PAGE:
General Outdoors News

    OIA: The Outdoor Industry is Worth $887 Billion

    According to a new report by the Outdoor Industry Association (OIA), $887bn is spent annually on the outdoor recreation by the American public. In addition to this, the OIA reports that the sector supports 7.6 million jobs and brings in $65.3bn in federal tax revenue. Quite rightly, the outdoor industry is finally being recognized for the powerful economic force it has been for a long time.

    The outdoor industry is growing, given that seven new activities have been added since the last report in 2012. These are now the activities which make up the outdoor recreation economy:

    • Camping
    • Fishing
    • Hunting
    • Motorcycling
    • Off-Roading
    • Snow sports
    • Trail sports
    • Water sports
    • Wheel sports
    • Wildlife viewing

    Each of the above categories is then divided further, by going more specific i.e. ‘water sports’ includes kayaking, rafting, canoeing, surfing (new), scuba diving (new), and sailing (new) to name a few.

    With the impact of outdoor spending being almost equivalent to that of hospital care, it comes as no surprise that we now recognize it as a huge economic force in America. Ahead of pharmaceuticals, outdoor recreation is the fourth largest economic force, narrowly coming behind financial services, outpatient health, and hospital care.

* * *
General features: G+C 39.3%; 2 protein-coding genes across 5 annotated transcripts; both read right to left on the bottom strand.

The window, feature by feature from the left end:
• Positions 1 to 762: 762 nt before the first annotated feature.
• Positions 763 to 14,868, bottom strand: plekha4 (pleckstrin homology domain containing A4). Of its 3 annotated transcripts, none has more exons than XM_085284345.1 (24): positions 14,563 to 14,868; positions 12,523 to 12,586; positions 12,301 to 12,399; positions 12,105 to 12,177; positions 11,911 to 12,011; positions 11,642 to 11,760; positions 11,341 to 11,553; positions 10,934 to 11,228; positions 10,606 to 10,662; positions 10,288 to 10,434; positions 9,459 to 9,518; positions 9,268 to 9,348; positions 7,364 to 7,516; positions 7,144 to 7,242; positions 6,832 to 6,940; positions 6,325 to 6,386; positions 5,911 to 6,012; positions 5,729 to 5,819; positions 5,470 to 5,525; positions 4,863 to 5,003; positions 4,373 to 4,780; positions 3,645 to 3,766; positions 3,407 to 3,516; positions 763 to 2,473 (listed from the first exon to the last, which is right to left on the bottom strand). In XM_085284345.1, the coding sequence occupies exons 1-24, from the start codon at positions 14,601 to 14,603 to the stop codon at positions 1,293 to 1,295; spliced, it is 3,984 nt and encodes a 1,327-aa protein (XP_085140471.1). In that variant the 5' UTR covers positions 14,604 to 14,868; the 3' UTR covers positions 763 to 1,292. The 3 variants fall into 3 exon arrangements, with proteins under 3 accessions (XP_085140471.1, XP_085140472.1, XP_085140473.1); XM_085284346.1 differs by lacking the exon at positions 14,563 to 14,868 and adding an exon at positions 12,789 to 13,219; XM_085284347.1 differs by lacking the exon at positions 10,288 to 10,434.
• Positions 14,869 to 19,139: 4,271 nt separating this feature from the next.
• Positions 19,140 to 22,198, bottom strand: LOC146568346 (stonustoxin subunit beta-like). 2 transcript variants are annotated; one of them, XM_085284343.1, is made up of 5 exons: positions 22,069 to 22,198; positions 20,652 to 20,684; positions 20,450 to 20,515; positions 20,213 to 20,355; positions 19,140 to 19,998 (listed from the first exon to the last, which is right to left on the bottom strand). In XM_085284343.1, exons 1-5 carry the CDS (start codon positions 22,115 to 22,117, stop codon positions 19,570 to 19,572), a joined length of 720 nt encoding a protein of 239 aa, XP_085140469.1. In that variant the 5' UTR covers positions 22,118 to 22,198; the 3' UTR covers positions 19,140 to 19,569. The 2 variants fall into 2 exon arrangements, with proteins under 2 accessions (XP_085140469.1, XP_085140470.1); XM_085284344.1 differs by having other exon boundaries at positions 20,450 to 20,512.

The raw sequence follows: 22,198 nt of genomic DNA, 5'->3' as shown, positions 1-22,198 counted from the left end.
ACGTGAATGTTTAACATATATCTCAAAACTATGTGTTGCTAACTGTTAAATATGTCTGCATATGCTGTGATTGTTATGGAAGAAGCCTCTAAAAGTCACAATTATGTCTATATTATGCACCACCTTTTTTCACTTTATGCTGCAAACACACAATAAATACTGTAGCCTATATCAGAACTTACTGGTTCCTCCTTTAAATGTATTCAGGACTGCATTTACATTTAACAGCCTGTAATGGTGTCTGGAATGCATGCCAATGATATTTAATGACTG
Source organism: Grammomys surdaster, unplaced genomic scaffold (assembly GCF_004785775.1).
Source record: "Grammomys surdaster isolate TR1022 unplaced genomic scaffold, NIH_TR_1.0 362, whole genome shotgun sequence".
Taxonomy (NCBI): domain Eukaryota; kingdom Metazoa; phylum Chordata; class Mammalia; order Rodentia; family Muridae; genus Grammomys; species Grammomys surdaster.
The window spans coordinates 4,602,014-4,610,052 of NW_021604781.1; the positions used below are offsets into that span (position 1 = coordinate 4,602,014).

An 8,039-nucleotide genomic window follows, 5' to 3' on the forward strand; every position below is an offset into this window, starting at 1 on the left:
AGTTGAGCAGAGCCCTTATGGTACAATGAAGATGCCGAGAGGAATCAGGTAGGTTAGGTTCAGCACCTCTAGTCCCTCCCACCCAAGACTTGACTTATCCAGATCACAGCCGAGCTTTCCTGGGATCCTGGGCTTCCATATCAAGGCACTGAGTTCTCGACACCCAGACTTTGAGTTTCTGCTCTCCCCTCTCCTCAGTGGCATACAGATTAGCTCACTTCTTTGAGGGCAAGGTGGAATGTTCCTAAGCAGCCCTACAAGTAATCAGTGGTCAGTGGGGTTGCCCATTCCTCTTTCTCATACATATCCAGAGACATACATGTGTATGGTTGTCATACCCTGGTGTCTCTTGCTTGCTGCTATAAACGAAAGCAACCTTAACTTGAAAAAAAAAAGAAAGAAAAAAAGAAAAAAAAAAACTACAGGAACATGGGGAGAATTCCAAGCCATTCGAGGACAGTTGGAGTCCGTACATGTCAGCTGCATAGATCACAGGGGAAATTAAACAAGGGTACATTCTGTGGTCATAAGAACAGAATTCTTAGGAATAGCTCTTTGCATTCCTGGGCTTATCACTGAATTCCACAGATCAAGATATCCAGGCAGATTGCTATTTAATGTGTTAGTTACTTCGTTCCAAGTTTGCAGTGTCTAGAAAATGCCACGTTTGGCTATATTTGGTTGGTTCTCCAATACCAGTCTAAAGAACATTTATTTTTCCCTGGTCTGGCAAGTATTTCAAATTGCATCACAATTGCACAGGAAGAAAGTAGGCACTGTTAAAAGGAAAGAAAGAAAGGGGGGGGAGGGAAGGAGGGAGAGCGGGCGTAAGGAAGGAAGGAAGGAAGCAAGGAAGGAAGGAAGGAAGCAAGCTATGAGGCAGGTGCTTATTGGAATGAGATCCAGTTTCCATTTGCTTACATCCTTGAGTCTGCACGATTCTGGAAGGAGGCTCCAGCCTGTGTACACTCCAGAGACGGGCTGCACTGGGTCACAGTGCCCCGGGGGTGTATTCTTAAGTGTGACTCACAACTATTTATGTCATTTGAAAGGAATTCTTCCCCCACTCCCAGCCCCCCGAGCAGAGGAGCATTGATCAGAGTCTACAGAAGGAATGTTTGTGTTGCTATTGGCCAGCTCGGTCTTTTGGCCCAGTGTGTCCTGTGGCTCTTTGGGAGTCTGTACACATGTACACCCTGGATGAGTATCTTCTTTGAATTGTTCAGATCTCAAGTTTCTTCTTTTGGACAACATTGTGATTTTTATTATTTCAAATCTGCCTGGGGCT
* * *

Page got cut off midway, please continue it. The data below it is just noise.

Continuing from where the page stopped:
With the money coming in from this industry, it facilitates the financing of important roles like firefighting, police officers, and teachers.

    Jobs

    In addition to aiding the national economy, outdoor recreation plays a critical role in the provision of jobs. It is now calculated that 7.6 million Americans benefit from working within the outdoor industry and the variety of jobs available is nearly endless. Did you know that more Americans are employed directly by hunting and fishing than oil and gas extraction?

    Public Lands

    This report comes amid a critical battle over the protection of public lands. Outdoor recreation relies heavily on public lands and waters, such as national parks, wildlife refuges, and even monuments.

    You can view the full report by the OIA here.

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